Crossing borders: Pastoralists cope with drought between Ethiopia and Somaliland

On the frontiers of Ethiopia and Somaliland, Oxfam, with funding from ECHO, is helping pastoralists move across borders to cope with future droughts. Caroline Berger reports.

Abdullahi sits chewing qat, a mildly narcotic plant, under the shade of the acacia tree where he was born, and surveys his ancestral lands on the borders of Ethiopia and Somaliland. For centuries, Abdullahi and his grandfathers have followed the pastoralist way of life, moving their herds from one place to another in search of fresh pasture.

“I remember when I was a child the grass was up to my chest”, he smiles, “it was a time of prosperity in our village”.

Twenty years later recurrent droughts have rendered the land which Abdullahi remembered, a more arid and inhospitable landscape. His abundant pasture has been replaced by a sporadic green oasis, which has sprouted after this season’s rain. But for roaming pastoralists, like Abdullahi, there is nowhere to move as traditional grazing patterns have become threatened by changing agricultural practices, and increased competition for grazing land. Today, criss crossed patterns splice the landscape into hundreds of farming settlements marked by makeshift fences tied together with acacia sticks.

“All the land has been taken”, says Abdullahi, as he looks forlornly in the distance. “There is nowhere for my animals to roam”.

Abdullahi only owns a meager 150 square meters plot compared to the 10 square kilometers of land owned by some of his neighbors. Since independence in 1990, around 90% of land in the west of Somaliland has become privately enclosed as more pastoralists move away from a traditional nomadic lifestyle and towards fixed agricultural holdings. But for people like Mohammed Digale Ahmed, 50, the change to farming is difficult. “I don’t have the tools to irrigate my land and other areas are more fertile”.

Here in Somaliland, where more than two thirds of people depend on the land for a living, the traditional pastoralist lifestyle is under threat. Abdullahi says sadly, “the pastoralist way of life is deteriorating every year”. The effect of changing agricultural practices is already apparent and many people have been forced to move to the cities. In Hargeisa, Somaliland’s capital, a new makeshift camp has sprung up to house the new influx of pastoralists displaced by drought.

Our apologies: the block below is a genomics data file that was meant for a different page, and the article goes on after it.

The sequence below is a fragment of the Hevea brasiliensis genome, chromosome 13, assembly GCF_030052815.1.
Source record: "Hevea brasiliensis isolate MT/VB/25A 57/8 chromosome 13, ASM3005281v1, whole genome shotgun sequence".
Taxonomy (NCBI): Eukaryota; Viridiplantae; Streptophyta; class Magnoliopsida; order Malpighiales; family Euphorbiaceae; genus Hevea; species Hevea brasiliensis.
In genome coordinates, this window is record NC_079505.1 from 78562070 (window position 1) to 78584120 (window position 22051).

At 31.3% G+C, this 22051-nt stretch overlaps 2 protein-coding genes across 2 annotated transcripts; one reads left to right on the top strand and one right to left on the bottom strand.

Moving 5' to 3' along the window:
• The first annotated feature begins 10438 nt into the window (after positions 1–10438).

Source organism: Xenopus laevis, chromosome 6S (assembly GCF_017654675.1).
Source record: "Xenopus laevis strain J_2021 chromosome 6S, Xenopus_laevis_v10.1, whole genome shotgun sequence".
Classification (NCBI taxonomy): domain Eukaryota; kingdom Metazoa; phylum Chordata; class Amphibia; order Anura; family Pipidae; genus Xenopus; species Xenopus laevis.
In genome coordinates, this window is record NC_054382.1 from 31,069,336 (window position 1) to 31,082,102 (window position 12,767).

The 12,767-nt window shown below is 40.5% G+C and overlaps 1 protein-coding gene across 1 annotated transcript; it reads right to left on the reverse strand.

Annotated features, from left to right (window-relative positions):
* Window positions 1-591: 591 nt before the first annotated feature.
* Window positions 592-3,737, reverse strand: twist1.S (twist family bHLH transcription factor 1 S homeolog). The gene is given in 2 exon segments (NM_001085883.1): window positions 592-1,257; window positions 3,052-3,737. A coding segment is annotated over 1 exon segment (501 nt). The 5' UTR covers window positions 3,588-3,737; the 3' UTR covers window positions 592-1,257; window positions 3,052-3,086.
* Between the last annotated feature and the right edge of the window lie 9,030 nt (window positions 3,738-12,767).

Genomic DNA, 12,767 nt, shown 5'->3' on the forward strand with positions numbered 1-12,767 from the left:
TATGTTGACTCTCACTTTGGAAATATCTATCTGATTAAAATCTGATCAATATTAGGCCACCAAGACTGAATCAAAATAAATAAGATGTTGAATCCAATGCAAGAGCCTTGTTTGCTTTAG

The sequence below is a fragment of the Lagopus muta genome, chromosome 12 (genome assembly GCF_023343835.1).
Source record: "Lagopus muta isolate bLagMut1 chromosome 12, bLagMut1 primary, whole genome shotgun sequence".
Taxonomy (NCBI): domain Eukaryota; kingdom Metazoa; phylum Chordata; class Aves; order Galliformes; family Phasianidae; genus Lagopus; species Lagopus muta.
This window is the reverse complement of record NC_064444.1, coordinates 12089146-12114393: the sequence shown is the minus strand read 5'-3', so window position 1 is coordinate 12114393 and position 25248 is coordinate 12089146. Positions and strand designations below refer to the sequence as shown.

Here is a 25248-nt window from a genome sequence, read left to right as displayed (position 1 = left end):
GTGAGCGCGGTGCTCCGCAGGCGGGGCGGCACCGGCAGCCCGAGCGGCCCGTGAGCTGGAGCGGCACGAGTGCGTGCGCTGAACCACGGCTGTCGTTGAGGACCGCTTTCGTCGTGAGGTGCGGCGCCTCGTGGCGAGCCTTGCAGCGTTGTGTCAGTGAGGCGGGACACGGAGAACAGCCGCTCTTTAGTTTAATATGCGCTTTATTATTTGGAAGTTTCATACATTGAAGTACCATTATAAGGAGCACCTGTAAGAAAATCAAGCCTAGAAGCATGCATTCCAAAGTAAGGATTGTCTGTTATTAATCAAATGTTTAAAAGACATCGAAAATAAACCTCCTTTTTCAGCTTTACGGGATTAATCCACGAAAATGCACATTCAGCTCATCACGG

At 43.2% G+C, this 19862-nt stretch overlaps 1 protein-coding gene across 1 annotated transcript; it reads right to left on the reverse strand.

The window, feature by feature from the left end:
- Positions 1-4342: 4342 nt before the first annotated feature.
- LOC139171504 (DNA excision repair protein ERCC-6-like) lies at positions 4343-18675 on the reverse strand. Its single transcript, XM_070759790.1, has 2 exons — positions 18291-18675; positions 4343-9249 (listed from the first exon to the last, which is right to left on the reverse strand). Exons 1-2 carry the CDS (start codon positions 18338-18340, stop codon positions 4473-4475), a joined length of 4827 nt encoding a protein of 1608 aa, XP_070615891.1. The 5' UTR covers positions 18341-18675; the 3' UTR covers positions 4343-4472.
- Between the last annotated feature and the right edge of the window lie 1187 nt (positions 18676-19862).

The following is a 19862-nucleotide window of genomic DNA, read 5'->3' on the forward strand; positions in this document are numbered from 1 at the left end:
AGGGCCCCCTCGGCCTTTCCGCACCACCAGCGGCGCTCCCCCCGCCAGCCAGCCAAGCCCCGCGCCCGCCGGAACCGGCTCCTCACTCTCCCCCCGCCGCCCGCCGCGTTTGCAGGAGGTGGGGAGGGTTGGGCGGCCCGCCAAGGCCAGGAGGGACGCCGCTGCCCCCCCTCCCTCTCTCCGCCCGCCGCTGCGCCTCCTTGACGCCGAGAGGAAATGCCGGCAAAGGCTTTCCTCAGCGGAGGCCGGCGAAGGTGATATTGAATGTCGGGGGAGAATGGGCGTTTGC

Traditionally, pastoralist families roamed freely without heed to national borders which were created without regard to the indigenous population. This nomadic lifestyle increased their resilience to drought as their cattle could graze over a much wider area seeking out more fertile pastures. Whilst this existence is endangered by the increasing enclosure of the land, there are still opportunities to prosper as families can move across to Ethiopia, where the enclosure of the land is less advanced. Oxfam, together with their local partner, Havoyocco, have developed a unique cross border program to help the communities which straddle the border.

Khadilja, a grandmother who has lived in a pastoralist community for the whole of her 70 years, worries about the increasing enclosure of the land. She tells me that “every place is a farm”, but adds that she still can find pasture for her cattle in Ethiopia. Other villagers tell the same story.

Oxfam’s cross border project is helping to sustain the pastoralist way of life, which is increasingly becoming marginalized. With support from Oxfam, many people, like Abdullahi, now have the chance to move to new lands across the border and access scarce resources, like water, particularly in times of drought. Oxfam’s nine newly constructed water catchment areas mean that livestock can access water on both sides of the border, away from fenced off lands.

Abdullahi who lost more than half of his animals in last year’s drought, has high hopes for the project. He tells me “Now I can move freely everywhere, and it will help me to cope with future droughts.” Abdullahi will also be able to sell his livestock across the border, which he tells me “will increase my income as I can access new markets. Now I get $30 for one shoat in Hargeisa but this means I can sell my livestock on both sides of the border.” In Somaliland, pastoralists are major contributors to the economy, and therefore supporting livestock trade will contribute to avoiding future food crises in this area.

As droughts become ever more prevalent in East Africa, and the problems of pastoralism persist, Oxfam’s cross border work will help to support the pastoralist way of life for future generations to come.

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Oxfam's humanitarian response to the East Africa food crisis

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